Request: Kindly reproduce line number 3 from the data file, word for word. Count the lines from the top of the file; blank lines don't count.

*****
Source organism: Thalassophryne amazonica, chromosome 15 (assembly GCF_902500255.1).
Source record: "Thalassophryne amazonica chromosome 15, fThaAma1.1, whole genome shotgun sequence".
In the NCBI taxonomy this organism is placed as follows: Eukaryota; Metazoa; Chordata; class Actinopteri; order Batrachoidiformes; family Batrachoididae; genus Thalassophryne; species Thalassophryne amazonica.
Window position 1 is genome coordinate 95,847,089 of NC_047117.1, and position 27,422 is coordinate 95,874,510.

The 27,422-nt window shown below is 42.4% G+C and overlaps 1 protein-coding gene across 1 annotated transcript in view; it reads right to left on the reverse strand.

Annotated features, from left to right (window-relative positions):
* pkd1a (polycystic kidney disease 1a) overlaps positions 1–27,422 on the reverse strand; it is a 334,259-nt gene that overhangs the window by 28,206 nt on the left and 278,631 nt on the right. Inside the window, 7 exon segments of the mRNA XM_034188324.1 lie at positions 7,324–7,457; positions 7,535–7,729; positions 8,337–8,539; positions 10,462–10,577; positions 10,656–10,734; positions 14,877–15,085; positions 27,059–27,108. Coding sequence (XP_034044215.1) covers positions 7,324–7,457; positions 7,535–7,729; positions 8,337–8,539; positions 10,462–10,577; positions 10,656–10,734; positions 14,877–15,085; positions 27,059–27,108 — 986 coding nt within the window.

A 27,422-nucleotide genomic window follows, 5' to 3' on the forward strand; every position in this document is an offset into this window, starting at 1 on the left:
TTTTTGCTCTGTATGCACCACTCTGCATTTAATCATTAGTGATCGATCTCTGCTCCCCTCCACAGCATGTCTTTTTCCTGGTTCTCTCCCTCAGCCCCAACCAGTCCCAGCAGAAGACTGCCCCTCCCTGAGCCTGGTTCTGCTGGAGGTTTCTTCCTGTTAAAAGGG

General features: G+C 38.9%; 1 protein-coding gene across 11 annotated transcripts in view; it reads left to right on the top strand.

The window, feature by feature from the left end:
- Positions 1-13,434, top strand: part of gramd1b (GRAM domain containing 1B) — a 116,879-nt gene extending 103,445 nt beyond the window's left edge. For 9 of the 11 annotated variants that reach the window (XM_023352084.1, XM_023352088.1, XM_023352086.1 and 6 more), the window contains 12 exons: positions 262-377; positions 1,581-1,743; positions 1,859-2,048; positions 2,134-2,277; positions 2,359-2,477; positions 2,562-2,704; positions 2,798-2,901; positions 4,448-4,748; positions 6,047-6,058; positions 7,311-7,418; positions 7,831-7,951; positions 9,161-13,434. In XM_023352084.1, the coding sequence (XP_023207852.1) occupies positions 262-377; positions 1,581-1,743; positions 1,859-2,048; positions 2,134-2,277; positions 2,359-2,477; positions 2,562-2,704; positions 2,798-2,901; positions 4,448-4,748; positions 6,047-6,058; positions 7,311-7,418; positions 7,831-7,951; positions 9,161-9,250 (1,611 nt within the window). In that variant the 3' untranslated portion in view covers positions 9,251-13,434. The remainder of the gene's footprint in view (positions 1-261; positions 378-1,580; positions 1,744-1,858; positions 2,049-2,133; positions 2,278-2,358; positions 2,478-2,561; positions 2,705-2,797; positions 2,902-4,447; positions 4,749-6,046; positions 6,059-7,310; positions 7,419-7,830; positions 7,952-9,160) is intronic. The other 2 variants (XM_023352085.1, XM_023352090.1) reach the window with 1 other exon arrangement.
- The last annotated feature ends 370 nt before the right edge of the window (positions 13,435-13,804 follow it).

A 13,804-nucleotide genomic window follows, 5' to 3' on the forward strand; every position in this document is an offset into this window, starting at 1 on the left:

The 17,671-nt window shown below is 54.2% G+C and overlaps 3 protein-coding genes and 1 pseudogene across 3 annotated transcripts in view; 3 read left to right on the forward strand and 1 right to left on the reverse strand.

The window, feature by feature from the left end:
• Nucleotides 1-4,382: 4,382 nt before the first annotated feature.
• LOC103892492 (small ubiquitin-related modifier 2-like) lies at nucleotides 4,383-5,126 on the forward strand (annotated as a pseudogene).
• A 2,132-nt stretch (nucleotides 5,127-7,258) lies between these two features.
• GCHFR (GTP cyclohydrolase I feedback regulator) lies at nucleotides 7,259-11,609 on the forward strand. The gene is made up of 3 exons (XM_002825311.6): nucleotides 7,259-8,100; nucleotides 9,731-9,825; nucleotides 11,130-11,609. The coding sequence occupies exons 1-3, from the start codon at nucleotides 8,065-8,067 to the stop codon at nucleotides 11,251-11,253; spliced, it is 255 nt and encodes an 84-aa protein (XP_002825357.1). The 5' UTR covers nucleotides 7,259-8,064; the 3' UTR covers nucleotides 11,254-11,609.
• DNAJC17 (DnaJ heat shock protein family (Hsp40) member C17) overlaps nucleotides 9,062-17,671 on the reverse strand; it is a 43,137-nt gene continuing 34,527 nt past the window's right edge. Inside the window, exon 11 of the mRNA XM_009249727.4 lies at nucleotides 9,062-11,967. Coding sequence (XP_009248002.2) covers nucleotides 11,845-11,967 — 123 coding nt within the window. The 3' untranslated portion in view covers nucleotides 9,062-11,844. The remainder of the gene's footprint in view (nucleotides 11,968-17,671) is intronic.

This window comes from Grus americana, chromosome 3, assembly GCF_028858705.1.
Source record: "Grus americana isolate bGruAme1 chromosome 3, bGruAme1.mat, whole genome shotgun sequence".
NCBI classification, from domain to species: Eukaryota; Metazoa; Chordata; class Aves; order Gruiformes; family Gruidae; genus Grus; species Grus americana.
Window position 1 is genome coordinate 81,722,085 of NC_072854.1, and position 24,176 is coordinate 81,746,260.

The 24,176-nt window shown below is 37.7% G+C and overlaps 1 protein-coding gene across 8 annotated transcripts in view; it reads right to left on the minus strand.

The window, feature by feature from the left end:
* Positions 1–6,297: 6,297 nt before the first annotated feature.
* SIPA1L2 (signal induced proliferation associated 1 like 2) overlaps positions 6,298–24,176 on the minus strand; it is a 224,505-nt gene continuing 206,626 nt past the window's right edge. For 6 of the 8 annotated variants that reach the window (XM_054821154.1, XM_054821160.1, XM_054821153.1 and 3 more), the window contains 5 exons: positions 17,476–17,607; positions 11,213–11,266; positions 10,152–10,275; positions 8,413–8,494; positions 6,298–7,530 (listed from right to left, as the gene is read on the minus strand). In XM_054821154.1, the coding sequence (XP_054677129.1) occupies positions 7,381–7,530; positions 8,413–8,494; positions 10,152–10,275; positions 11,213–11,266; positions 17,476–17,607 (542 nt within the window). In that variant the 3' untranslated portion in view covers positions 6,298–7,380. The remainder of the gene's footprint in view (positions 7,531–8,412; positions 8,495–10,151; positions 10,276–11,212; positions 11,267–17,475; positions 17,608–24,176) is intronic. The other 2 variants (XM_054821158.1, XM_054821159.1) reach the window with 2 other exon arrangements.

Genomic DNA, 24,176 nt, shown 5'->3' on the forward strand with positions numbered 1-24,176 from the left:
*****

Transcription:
In the NCBI taxonomy this organism is placed as follows: Eukaryota; Metazoa; Chordata; class Actinopteri; order Batrachoidiformes; family Batrachoididae; genus Thalassophryne; species Thalassophryne amazonica.